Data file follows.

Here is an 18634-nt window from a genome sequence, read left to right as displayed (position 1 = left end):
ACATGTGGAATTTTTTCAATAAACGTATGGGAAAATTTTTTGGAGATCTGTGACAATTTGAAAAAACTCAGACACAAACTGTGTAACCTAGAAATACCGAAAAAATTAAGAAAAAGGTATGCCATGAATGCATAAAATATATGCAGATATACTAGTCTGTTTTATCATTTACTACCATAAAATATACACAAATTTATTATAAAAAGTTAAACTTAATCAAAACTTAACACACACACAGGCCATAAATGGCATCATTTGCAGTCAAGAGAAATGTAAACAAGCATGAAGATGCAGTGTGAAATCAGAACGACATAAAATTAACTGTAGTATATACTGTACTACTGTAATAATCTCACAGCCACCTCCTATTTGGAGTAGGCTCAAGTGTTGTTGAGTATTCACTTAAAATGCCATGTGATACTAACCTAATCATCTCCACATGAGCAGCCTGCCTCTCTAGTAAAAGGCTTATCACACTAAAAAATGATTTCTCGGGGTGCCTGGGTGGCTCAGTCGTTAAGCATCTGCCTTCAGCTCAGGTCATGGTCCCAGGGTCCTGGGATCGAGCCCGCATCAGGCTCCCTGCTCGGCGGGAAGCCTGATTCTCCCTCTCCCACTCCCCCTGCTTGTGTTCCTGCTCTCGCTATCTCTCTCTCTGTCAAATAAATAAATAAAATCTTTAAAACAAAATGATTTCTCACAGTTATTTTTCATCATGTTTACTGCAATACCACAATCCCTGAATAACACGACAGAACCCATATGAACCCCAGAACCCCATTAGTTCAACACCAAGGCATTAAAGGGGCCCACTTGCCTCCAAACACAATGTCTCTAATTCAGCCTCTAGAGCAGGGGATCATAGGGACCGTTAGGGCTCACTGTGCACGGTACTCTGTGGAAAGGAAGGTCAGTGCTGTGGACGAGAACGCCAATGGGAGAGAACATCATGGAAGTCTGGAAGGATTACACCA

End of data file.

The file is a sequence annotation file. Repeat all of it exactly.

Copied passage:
Here is an 18634-nt window from a genome sequence, read left to right as displayed (position 1 = left end):
ACATGTGGAATTTTTTCAATAAACGTATGGGAAAATTTTTTGGAGATCTGTGACAATTTGAAAAAACTCAGACACAAACTGTGTAACCTAGAAATACCGAAAAAATTAAGAAAAAGGTATGCCATGAATGCATAAAATATATGCAGATATACTAGTCTGTTTTATCATTTACTACCATAAAATATACACAAATTTATTATAAAAAGTTAAACTTAATCAAAACTTAACACACACACAGGCCATAAATGGCATCATTTGCAGTCAAGAGAAATGTAAACAAGCATGAAGATGCAGTGTGAAATCAGAACGACATAAAATTAACTGTAGTATATACTGTACTACTGTAATAATCTCACAGCCACCTCCTATTTGGAGTAGGCTCAAGTGTTGTTGAGTATTCACTTAAAATGCCATGTGATACTAACCTAATCATCTCCACATGAGCAGCCTGCCTCTCTAGTAAAAGGCTTATCACACTAAAAAATGATTTCTCGGGGTGCCTGGGTGGCTCAGTCGTTAAGCATCTGCCTTCAGCTCAGGTCATGGTCCCAGGGTCCTGGGATCGAGCCCGCATCAGGCTCCCTGCTCGGCGGGAAGCCTGATTCTCCCTCTCCCACTCCCCCTGCTTGTGTTCCTGCTCTCGCTATCTCTCTCTCTGTCAAATAAATAAATAAAATCTTTAAAACAAAATGATTTCTCACAGTTATTTTTCATCATGTTTACTGCAATACCACAATCCCTGAATAACACGACAGAACCCATATGAACCCCAGAACCCCATTAGTTCAACACCAAGGCATTAAAGGGGCCCACTTGCCTCCAAACACAATGTCTCTAATTCAGCCTCTAGAGCAGGGGATCATAGGGACCGTTAGGGCTCACTGTGCACGGTACTCTGTGGAAAGGAAGGTCAGTGCTGTGGACGAGAACGCCAATGGGAGAGAACATCATGGAAGTCTGGAAGGATTACACCA